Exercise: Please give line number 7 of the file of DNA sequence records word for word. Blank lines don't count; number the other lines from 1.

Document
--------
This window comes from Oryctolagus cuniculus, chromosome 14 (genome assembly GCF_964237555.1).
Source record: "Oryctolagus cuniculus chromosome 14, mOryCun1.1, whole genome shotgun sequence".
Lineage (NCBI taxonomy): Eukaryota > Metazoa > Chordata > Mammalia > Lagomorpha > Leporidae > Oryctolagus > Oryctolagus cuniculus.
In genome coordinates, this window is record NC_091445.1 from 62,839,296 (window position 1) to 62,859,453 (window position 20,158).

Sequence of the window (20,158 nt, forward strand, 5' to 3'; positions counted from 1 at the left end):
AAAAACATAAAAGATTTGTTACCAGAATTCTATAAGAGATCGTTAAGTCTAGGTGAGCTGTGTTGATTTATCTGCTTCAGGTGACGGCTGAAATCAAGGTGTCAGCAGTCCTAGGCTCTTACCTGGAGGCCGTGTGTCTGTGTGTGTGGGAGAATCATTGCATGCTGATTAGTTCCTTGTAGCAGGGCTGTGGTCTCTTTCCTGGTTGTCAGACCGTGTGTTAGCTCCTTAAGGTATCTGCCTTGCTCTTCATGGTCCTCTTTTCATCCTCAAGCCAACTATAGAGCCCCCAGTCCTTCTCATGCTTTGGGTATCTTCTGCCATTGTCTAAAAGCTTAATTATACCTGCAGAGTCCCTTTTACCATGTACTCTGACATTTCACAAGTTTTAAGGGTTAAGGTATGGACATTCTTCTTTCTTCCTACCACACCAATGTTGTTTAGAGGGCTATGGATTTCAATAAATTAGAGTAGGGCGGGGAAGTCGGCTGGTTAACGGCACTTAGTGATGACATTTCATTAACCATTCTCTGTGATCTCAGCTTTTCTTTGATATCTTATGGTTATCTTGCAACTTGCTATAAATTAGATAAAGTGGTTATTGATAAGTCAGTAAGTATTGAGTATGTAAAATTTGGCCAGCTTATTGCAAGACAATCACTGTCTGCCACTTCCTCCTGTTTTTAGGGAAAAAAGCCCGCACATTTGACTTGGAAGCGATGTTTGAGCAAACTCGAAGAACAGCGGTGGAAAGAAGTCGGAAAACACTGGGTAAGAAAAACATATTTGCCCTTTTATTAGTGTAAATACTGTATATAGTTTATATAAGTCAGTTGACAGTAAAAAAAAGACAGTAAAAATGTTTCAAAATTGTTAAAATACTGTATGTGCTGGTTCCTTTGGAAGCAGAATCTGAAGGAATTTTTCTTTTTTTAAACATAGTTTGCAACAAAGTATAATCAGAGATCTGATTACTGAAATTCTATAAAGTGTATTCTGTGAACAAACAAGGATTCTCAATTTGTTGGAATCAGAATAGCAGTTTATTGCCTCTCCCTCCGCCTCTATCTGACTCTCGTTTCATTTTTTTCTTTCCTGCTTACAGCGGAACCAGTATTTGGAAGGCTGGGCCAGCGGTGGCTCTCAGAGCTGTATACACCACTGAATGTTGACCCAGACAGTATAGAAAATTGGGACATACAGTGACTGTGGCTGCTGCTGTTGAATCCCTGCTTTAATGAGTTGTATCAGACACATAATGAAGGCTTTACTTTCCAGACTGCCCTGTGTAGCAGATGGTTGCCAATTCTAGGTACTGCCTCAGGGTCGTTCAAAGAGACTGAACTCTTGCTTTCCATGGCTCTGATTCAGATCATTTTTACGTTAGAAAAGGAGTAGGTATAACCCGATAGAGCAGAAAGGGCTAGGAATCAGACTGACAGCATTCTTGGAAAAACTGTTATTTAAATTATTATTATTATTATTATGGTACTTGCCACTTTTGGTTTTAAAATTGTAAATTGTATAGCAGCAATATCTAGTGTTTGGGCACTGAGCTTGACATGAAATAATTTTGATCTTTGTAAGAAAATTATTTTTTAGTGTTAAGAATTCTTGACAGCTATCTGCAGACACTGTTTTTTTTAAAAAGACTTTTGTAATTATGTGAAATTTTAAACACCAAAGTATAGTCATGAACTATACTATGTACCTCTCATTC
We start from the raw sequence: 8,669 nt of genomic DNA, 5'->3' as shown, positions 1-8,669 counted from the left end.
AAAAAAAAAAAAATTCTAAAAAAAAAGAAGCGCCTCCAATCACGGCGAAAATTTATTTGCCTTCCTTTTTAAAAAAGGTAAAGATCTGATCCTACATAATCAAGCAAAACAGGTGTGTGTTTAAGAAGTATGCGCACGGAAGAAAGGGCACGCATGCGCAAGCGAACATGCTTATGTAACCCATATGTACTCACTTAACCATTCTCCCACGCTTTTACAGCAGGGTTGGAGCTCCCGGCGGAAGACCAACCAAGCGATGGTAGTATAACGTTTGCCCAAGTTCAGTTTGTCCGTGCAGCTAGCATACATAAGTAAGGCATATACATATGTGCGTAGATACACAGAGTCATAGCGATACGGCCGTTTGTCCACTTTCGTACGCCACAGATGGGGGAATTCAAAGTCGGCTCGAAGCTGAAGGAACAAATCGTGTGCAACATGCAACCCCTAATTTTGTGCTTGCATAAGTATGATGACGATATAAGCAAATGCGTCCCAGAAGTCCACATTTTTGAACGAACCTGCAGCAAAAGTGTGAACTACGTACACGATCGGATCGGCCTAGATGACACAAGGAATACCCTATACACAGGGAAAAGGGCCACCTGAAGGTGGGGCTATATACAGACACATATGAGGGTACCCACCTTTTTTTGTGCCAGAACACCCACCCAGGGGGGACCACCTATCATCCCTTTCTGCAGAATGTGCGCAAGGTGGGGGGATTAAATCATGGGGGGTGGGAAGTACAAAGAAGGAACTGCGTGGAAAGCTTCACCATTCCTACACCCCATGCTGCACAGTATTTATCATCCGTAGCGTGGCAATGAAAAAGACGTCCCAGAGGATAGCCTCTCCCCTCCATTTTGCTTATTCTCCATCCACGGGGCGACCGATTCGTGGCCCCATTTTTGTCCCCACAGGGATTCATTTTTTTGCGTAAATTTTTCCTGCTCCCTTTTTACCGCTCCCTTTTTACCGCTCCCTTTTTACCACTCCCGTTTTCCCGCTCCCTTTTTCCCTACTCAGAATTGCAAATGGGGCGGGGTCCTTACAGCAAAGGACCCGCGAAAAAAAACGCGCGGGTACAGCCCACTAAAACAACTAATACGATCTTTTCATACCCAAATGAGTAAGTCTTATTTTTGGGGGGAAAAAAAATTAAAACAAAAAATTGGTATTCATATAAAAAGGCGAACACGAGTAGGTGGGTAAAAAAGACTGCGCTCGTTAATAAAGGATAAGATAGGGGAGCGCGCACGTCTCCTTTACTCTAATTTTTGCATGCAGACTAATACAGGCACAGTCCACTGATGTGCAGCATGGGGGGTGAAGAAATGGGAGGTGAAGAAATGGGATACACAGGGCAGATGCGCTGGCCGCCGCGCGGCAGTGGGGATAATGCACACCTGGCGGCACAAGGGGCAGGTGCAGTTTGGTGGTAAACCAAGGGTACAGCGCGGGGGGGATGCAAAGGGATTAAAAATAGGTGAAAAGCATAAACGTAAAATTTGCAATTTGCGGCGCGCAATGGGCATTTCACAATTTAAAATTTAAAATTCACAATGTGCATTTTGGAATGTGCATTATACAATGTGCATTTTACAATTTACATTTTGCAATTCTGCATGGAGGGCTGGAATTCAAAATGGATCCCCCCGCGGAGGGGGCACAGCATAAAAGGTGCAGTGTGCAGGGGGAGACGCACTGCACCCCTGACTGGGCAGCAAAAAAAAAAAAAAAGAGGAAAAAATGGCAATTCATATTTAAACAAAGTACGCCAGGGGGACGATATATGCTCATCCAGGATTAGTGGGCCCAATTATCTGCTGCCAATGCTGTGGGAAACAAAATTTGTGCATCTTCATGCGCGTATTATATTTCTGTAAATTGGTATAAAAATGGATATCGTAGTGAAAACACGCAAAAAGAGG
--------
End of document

We start from the raw sequence: 8,669 nt of genomic DNA, 5'->3' as shown, positions 1-8,669 counted from the left end.